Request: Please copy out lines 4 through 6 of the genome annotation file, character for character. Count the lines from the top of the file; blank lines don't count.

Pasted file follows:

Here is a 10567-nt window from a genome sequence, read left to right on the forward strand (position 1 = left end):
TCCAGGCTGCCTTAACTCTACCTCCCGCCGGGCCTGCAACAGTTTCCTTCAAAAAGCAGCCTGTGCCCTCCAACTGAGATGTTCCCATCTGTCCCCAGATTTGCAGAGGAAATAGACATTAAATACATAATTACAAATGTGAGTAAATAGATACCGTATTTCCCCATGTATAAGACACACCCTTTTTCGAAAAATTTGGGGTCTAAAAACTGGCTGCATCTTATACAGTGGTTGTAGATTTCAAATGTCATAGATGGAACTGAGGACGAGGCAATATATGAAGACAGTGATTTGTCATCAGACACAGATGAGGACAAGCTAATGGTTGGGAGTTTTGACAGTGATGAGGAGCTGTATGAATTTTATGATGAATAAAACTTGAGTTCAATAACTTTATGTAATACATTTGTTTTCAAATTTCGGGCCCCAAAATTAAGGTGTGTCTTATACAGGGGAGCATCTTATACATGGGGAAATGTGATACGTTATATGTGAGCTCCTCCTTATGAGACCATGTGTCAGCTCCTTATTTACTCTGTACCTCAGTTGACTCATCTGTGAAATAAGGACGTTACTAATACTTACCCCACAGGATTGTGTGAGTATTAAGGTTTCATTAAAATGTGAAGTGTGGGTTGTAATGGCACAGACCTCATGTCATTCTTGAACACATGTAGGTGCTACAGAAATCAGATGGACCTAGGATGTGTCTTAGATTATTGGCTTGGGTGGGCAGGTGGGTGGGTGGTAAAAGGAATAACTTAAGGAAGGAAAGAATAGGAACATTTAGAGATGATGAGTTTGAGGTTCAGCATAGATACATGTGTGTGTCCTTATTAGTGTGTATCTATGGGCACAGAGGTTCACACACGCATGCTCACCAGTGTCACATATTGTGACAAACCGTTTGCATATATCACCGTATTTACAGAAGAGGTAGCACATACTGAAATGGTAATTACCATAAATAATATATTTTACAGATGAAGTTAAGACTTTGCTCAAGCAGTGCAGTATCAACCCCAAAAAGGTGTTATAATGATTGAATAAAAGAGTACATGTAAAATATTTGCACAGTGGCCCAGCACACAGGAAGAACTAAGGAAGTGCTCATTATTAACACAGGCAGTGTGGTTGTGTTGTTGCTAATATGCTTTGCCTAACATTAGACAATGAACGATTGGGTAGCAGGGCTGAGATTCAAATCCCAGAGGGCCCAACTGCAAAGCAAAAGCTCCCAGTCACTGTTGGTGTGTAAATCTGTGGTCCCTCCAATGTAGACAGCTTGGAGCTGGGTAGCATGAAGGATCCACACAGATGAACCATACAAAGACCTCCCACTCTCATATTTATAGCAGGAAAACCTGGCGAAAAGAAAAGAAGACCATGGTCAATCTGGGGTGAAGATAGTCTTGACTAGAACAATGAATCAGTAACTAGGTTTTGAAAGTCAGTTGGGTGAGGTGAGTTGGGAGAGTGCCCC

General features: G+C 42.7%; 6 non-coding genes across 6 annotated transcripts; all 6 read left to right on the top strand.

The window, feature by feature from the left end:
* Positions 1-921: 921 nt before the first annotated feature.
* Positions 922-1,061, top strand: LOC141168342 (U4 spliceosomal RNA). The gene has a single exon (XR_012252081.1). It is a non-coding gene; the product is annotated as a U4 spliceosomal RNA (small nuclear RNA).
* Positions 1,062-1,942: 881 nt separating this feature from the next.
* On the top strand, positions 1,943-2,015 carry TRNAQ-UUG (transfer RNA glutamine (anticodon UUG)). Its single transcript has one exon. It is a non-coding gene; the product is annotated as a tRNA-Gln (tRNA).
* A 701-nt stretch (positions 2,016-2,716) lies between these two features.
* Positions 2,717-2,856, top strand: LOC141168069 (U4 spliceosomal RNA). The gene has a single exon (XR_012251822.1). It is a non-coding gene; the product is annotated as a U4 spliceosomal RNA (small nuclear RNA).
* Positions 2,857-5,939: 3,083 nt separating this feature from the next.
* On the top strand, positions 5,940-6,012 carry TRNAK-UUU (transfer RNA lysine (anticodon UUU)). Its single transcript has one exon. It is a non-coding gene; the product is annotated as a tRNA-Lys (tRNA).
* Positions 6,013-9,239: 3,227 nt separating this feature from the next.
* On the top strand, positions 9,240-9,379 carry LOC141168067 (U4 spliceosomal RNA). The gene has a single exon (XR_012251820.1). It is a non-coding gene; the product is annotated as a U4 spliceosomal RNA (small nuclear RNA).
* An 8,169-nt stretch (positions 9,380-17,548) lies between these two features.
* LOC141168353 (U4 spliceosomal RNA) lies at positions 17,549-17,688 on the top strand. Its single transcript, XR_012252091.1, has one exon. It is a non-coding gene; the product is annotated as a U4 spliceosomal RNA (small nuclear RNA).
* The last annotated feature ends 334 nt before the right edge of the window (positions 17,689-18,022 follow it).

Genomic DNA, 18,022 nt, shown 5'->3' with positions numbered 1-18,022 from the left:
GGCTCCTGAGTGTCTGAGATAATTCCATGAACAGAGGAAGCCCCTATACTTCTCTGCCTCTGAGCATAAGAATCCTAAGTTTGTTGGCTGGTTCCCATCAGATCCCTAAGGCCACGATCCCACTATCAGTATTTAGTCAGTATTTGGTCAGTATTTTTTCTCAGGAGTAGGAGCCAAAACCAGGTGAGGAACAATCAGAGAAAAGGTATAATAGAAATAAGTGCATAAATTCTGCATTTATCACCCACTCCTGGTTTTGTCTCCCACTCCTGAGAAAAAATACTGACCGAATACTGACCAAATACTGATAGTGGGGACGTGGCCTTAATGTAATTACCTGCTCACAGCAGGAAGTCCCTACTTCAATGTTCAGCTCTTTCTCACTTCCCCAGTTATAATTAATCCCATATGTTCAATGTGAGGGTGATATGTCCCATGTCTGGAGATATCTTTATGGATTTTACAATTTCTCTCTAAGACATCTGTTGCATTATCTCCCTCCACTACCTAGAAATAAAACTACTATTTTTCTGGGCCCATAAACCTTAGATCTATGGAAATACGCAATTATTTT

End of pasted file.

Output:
The window, feature by feature from the left end:
* Positions 1-921: 921 nt before the first annotated feature.
* Positions 922-1,061, top strand: LOC141168342 (U4 spliceosomal RNA). The gene has a single exon (XR_012252081.1). It is a non-coding gene; the product is annotated as a U4 spliceosomal RNA (small nuclear RNA).